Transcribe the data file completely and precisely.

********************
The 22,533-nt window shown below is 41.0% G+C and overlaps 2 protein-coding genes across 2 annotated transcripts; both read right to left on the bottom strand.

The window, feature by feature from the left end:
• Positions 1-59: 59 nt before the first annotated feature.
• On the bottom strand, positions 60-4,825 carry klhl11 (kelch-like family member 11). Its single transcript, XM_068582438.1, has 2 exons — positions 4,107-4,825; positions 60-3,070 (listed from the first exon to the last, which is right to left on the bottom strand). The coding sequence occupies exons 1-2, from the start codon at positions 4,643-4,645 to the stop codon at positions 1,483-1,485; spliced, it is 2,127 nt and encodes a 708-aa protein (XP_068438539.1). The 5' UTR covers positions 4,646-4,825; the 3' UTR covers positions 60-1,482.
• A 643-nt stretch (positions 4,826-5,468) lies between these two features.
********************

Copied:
The 22,533-nt window shown below is 41.0% G+C and overlaps 2 protein-coding genes across 2 annotated transcripts; both read right to left on the bottom strand.

The window, feature by feature from the left end:
• Positions 1-59: 59 nt before the first annotated feature.
• On the bottom strand, positions 60-4,825 carry klhl11 (kelch-like family member 11). Its single transcript, XM_068582438.1, has 2 exons — positions 4,107-4,825; positions 60-3,070 (listed from the first exon to the last, which is right to left on the bottom strand). The coding sequence occupies exons 1-2, from the start codon at positions 4,643-4,645 to the stop codon at positions 1,483-1,485; spliced, it is 2,127 nt and encodes a 708-aa protein (XP_068438539.1). The 5' UTR covers positions 4,646-4,825; the 3' UTR covers positions 60-1,482.
• A 643-nt stretch (positions 4,826-5,468) lies between these two features.